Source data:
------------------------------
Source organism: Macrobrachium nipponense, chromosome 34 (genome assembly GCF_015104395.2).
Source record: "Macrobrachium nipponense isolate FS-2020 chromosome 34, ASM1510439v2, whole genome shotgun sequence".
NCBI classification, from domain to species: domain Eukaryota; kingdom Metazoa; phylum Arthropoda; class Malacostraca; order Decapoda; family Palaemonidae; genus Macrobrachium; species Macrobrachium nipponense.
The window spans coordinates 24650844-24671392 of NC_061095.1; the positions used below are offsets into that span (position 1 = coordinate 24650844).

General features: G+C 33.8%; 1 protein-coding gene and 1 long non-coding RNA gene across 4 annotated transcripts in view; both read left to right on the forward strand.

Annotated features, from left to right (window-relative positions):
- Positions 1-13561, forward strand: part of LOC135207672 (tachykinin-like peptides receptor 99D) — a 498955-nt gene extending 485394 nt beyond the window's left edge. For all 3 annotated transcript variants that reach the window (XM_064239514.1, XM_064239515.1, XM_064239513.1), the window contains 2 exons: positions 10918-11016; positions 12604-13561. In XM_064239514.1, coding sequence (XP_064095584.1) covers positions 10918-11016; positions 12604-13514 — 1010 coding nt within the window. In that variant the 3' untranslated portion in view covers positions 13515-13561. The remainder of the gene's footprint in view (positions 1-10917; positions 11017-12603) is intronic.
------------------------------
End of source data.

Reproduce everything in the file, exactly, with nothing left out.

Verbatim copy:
Source organism: Macrobrachium nipponense, chromosome 34 (genome assembly GCF_015104395.2).
Source record: "Macrobrachium nipponense isolate FS-2020 chromosome 34, ASM1510439v2, whole genome shotgun sequence".
NCBI classification, from domain to species: domain Eukaryota; kingdom Metazoa; phylum Arthropoda; class Malacostraca; order Decapoda; family Palaemonidae; genus Macrobrachium; species Macrobrachium nipponense.
The window spans coordinates 24650844-24671392 of NC_061095.1; the positions used below are offsets into that span (position 1 = coordinate 24650844).

General features: G+C 33.8%; 1 protein-coding gene and 1 long non-coding RNA gene across 4 annotated transcripts in view; both read left to right on the forward strand.

Annotated features, from left to right (window-relative positions):
- Positions 1-13561, forward strand: part of LOC135207672 (tachykinin-like peptides receptor 99D) — a 498955-nt gene extending 485394 nt beyond the window's left edge. For all 3 annotated transcript variants that reach the window (XM_064239514.1, XM_064239515.1, XM_064239513.1), the window contains 2 exons: positions 10918-11016; positions 12604-13561. In XM_064239514.1, coding sequence (XP_064095584.1) covers positions 10918-11016; positions 12604-13514 — 1010 coding nt within the window. In that variant the 3' untranslated portion in view covers positions 13515-13561. The remainder of the gene's footprint in view (positions 1-10917; positions 11017-12603) is intronic.